A new all-girls school in LAUSD named after former superintendent Michelle King
Girls Academic Leadership Academy provides a supportive setting for STEM success
By Martha Groves
Encouraging girls to become independent learners is a core mission of the STEM-oriented Girls Academic Leadership Academy in the Mid-Wilshire area of Los Angeles. GALA — Los Angeles Unified School District’s first public all girls school — opened in 2016. In March, the school was formerly named Girls Academic Leadership Academy, Dr. Michelle King School for Science, Technology, Engineering and Math. It now has 320 students in sixth, seventh, ninth and 10th grades, and will have about 700 girls when it reaches full enrollment in 2020.
These highly motivated students take trains, buses or carpools from 79 zip codes throughout the city to get to GALA, which provides a richness of experience unheard of in their previous schools. They meet female computer engineers and high-speed-rail engineers on their field trips, and that enables them to see themselves in those sorts of jobs.
Principal Elizabeth Hicks, who is wrapping up her EdD degree in Organizational Change and Leadership at USC Rossier, helped draft the proposal for the new school with specific goals in mind.
“We know that girls’ scores in STEM subjects tend to drop from middle school to high school and that fewer girls nationwide are taking AP courses in calculus, chemistry and physics,” she said.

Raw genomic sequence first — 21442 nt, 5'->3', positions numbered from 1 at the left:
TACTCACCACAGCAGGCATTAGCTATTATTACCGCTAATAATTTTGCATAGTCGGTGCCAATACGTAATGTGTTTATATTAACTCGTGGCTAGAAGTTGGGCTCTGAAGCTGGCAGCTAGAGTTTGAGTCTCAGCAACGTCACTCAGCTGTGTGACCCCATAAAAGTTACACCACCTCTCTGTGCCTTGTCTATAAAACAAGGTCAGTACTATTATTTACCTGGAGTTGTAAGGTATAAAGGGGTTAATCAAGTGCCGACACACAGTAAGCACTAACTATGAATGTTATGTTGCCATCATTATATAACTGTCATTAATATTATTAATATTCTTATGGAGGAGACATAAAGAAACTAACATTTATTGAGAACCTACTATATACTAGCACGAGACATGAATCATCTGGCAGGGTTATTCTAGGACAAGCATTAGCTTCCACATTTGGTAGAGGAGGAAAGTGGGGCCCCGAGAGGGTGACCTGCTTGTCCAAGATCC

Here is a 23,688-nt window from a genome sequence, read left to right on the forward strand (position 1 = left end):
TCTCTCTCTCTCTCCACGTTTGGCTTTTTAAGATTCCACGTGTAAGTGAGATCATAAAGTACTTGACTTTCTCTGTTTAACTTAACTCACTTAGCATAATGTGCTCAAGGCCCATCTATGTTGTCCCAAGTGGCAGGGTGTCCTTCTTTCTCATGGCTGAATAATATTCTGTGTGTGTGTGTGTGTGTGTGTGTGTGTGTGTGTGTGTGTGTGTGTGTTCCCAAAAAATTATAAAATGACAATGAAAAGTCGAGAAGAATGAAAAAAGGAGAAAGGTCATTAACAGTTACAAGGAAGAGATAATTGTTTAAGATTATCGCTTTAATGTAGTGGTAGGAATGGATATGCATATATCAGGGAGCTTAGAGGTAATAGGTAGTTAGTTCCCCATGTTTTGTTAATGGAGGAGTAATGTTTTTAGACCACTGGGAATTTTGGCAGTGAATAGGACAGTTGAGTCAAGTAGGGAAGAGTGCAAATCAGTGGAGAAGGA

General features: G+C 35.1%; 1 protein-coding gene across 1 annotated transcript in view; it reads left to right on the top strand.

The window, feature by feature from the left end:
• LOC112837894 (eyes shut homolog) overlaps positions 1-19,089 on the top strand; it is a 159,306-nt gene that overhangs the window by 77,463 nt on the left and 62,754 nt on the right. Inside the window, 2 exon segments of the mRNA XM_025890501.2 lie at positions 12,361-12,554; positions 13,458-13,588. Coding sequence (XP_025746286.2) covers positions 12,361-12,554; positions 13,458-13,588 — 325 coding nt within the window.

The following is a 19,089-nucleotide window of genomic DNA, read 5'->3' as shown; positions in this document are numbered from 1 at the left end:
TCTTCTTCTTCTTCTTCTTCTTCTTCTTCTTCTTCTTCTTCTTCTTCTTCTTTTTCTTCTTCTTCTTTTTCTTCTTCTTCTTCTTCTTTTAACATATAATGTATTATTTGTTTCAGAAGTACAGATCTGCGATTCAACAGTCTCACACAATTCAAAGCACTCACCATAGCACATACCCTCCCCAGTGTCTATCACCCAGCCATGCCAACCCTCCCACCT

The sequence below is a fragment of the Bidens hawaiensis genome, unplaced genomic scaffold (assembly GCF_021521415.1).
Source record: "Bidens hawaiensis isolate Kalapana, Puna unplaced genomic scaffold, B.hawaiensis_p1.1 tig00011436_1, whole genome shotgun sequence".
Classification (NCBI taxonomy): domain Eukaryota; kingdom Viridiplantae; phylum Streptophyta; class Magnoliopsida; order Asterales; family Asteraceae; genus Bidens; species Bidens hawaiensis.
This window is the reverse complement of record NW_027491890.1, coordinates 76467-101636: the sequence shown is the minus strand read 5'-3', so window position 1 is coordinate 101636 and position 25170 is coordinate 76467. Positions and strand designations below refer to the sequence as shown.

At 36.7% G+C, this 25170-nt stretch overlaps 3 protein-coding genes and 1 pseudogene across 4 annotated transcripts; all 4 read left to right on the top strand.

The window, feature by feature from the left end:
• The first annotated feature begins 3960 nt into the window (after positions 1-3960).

The 6th-12th grade model reflects a conscious strategy to build STEM pathways. “We want to get the girls excited about STEM, keep their skills up and foster the expectations that they will be taking the rigorous courses when they get to high school.”
Teachers are highly collaborative and work together to develop experiential, hands-on projects across the curriculum.
“Because we are getting them early, we build the idea that the more we support each other, the higher we all can get,” says chemistry teacher Emilie Hill. “By the time these girls make it to 12th grade, the sky’s the limit.”
“GALA is a place where girls interested in STEM can continue their pathway and, hopefully, go on to college careers in STEM,” Hicks said. And that’s a good thing, she added, because “we’re going to need to fill 500,000 jobs in the STEM area in the next decade.”